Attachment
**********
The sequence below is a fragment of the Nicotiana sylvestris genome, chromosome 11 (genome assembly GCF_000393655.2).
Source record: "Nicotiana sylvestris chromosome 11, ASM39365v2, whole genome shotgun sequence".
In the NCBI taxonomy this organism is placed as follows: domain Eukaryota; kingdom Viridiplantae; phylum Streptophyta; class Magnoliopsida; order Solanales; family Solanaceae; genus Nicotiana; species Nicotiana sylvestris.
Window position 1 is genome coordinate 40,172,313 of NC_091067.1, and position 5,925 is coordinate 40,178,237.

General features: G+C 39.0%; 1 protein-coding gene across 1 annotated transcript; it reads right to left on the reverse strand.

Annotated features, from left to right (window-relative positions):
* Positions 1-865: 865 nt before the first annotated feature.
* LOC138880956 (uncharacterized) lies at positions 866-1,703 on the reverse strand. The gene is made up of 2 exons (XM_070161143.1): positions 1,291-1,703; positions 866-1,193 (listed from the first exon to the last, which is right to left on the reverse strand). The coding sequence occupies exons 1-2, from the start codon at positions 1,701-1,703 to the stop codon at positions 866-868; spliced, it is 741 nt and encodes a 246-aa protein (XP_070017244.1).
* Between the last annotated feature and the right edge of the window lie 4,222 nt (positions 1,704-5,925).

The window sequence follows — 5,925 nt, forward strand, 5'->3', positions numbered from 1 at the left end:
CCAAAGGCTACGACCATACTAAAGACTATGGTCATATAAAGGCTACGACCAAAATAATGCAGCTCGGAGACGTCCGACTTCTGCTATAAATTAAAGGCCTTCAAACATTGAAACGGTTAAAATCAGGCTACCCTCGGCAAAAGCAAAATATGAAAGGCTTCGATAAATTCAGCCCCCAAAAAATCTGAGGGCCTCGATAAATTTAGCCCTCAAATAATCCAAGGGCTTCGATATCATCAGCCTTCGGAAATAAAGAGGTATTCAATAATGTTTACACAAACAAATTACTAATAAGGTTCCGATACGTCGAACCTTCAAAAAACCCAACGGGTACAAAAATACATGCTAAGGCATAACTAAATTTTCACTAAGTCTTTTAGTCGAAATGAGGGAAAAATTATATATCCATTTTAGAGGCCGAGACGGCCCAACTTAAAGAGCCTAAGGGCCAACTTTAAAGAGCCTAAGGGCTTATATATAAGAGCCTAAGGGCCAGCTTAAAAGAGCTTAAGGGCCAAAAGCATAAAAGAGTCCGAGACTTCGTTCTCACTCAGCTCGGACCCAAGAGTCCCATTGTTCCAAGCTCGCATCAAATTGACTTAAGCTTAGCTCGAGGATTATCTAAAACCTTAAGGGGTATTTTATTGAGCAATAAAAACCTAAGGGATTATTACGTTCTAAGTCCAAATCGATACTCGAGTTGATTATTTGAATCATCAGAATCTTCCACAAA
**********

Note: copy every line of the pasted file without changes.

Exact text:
The sequence below is a fragment of the Nicotiana sylvestris genome, chromosome 11 (genome assembly GCF_000393655.2).
Source record: "Nicotiana sylvestris chromosome 11, ASM39365v2, whole genome shotgun sequence".
In the NCBI taxonomy this organism is placed as follows: domain Eukaryota; kingdom Viridiplantae; phylum Streptophyta; class Magnoliopsida; order Solanales; family Solanaceae; genus Nicotiana; species Nicotiana sylvestris.
Window position 1 is genome coordinate 40,172,313 of NC_091067.1, and position 5,925 is coordinate 40,178,237.

General features: G+C 39.0%; 1 protein-coding gene across 1 annotated transcript; it reads right to left on the reverse strand.

Annotated features, from left to right (window-relative positions):
* Positions 1-865: 865 nt before the first annotated feature.
* LOC138880956 (uncharacterized) lies at positions 866-1,703 on the reverse strand. The gene is made up of 2 exons (XM_070161143.1): positions 1,291-1,703; positions 866-1,193 (listed from the first exon to the last, which is right to left on the reverse strand). The coding sequence occupies exons 1-2, from the start codon at positions 1,701-1,703 to the stop codon at positions 866-868; spliced, it is 741 nt and encodes a 246-aa protein (XP_070017244.1).
* Between the last annotated feature and the right edge of the window lie 4,222 nt (positions 1,704-5,925).

The window sequence follows — 5,925 nt, forward strand, 5'->3', positions numbered from 1 at the left end:
CCAAAGGCTACGACCATACTAAAGACTATGGTCATATAAAGGCTACGACCAAAATAATGCAGCTCGGAGACGTCCGACTTCTGCTATAAATTAAAGGCCTTCAAACATTGAAACGGTTAAAATCAGGCTACCCTCGGCAAAAGCAAAATATGAAAGGCTTCGATAAATTCAGCCCCCAAAAAATCTGAGGGCCTCGATAAATTTAGCCCTCAAATAATCCAAGGGCTTCGATATCATCAGCCTTCGGAAATAAAGAGGTATTCAATAATGTTTACACAAACAAATTACTAATAAGGTTCCGATACGTCGAACCTTCAAAAAACCCAACGGGTACAAAAATACATGCTAAGGCATAACTAAATTTTCACTAAGTCTTTTAGTCGAAATGAGGGAAAAATTATATATCCATTTTAGAGGCCGAGACGGCCCAACTTAAAGAGCCTAAGGGCCAACTTTAAAGAGCCTAAGGGCTTATATATAAGAGCCTAAGGGCCAGCTTAAAAGAGCTTAAGGGCCAAAAGCATAAAAGAGTCCGAGACTTCGTTCTCACTCAGCTCGGACCCAAGAGTCCCATTGTTCCAAGCTCGCATCAAATTGACTTAAGCTTAGCTCGAGGATTATCTAAAACCTTAAGGGGTATTTTATTGAGCAATAAAAACCTAAGGGATTATTACGTTCTAAGTCCAAATCGATACTCGAGTTGATTATTTGAATCATCAGAATCTTCCACAAA